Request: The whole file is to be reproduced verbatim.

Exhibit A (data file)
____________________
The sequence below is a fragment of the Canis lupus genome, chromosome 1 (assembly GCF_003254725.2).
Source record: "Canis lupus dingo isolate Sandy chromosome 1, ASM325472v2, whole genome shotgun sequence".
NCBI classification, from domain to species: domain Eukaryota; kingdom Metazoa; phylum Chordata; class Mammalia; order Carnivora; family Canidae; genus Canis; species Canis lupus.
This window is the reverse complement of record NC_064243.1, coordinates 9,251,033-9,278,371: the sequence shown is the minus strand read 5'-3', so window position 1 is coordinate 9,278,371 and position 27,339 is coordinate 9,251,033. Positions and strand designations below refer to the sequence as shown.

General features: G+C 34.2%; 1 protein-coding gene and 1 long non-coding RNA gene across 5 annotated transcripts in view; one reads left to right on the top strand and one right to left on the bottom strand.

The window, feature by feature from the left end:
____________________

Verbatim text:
The sequence below is a fragment of the Canis lupus genome, chromosome 1 (assembly GCF_003254725.2).
Source record: "Canis lupus dingo isolate Sandy chromosome 1, ASM325472v2, whole genome shotgun sequence".
NCBI classification, from domain to species: domain Eukaryota; kingdom Metazoa; phylum Chordata; class Mammalia; order Carnivora; family Canidae; genus Canis; species Canis lupus.
This window is the reverse complement of record NC_064243.1, coordinates 9,251,033-9,278,371: the sequence shown is the minus strand read 5'-3', so window position 1 is coordinate 9,278,371 and position 27,339 is coordinate 9,251,033. Positions and strand designations below refer to the sequence as shown.

General features: G+C 34.2%; 1 protein-coding gene and 1 long non-coding RNA gene across 5 annotated transcripts in view; one reads left to right on the top strand and one right to left on the bottom strand.

The window, feature by feature from the left end: